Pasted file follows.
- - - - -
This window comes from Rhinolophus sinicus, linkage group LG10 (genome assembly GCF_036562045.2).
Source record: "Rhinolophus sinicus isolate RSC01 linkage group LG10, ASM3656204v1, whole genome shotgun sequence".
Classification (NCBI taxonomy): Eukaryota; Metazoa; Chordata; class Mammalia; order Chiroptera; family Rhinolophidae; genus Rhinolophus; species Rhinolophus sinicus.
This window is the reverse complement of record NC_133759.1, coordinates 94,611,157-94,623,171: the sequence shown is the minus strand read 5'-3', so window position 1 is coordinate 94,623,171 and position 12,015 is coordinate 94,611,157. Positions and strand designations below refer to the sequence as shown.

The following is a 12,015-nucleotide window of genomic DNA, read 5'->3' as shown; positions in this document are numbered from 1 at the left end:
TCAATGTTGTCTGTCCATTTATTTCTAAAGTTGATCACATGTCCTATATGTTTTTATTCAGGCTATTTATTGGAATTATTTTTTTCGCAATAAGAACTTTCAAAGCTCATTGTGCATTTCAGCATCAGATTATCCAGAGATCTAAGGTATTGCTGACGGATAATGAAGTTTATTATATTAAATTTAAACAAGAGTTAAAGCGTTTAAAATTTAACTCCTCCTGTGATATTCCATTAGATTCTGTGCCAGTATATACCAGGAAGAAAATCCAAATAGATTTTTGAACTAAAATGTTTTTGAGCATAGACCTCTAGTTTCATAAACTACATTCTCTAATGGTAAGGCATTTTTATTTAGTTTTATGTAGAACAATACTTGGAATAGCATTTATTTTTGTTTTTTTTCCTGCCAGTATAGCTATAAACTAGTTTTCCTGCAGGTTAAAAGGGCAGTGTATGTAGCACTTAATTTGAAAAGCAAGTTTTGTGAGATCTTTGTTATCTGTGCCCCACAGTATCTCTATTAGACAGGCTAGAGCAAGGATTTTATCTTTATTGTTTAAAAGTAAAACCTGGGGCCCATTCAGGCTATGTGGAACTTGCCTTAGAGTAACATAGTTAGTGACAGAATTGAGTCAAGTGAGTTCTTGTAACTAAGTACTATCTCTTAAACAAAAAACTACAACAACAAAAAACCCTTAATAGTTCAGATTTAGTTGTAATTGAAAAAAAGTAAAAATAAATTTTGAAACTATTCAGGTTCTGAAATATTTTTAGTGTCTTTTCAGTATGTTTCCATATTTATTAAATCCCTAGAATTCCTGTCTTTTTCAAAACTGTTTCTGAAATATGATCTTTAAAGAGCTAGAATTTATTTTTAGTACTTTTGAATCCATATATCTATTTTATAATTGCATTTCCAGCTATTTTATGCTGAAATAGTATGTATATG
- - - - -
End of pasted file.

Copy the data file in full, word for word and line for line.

This window comes from Rhinolophus sinicus, linkage group LG10 (genome assembly GCF_036562045.2).
Source record: "Rhinolophus sinicus isolate RSC01 linkage group LG10, ASM3656204v1, whole genome shotgun sequence".
Classification (NCBI taxonomy): Eukaryota; Metazoa; Chordata; class Mammalia; order Chiroptera; family Rhinolophidae; genus Rhinolophus; species Rhinolophus sinicus.
This window is the reverse complement of record NC_133759.1, coordinates 94,611,157-94,623,171: the sequence shown is the minus strand read 5'-3', so window position 1 is coordinate 94,623,171 and position 12,015 is coordinate 94,611,157. Positions and strand designations below refer to the sequence as shown.

The following is a 12,015-nucleotide window of genomic DNA, read 5'->3' as shown; positions in this document are numbered from 1 at the left end:
TCAATGTTGTCTGTCCATTTATTTCTAAAGTTGATCACATGTCCTATATGTTTTTATTCAGGCTATTTATTGGAATTATTTTTTTCGCAATAAGAACTTTCAAAGCTCATTGTGCATTTCAGCATCAGATTATCCAGAGATCTAAGGTATTGCTGACGGATAATGAAGTTTATTATATTAAATTTAAACAAGAGTTAAAGCGTTTAAAATTTAACTCCTCCTGTGATATTCCATTAGATTCTGTGCCAGTATATACCAGGAAGAAAATCCAAATAGATTTTTGAACTAAAATGTTTTTGAGCATAGACCTCTAGTTTCATAAACTACATTCTCTAATGGTAAGGCATTTTTATTTAGTTTTATGTAGAACAATACTTGGAATAGCATTTATTTTTGTTTTTTTTCCTGCCAGTATAGCTATAAACTAGTTTTCCTGCAGGTTAAAAGGGCAGTGTATGTAGCACTTAATTTGAAAAGCAAGTTTTGTGAGATCTTTGTTATCTGTGCCCCACAGTATCTCTATTAGACAGGCTAGAGCAAGGATTTTATCTTTATTGTTTAAAAGTAAAACCTGGGGCCCATTCAGGCTATGTGGAACTTGCCTTAGAGTAACATAGTTAGTGACAGAATTGAGTCAAGTGAGTTCTTGTAACTAAGTACTATCTCTTAAACAAAAAACTACAACAACAAAAAACCCTTAATAGTTCAGATTTAGTTGTAATTGAAAAAAAGTAAAAATAAATTTTGAAACTATTCAGGTTCTGAAATATTTTTAGTGTCTTTTCAGTATGTTTCCATATTTATTAAATCCCTAGAATTCCTGTCTTTTTCAAAACTGTTTCTGAAATATGATCTTTAAAGAGCTAGAATTTATTTTTAGTACTTTTGAATCCATATATCTATTTTATAATTGCATTTCCAGCTATTTTATGCTGAAATAGTATGTATATG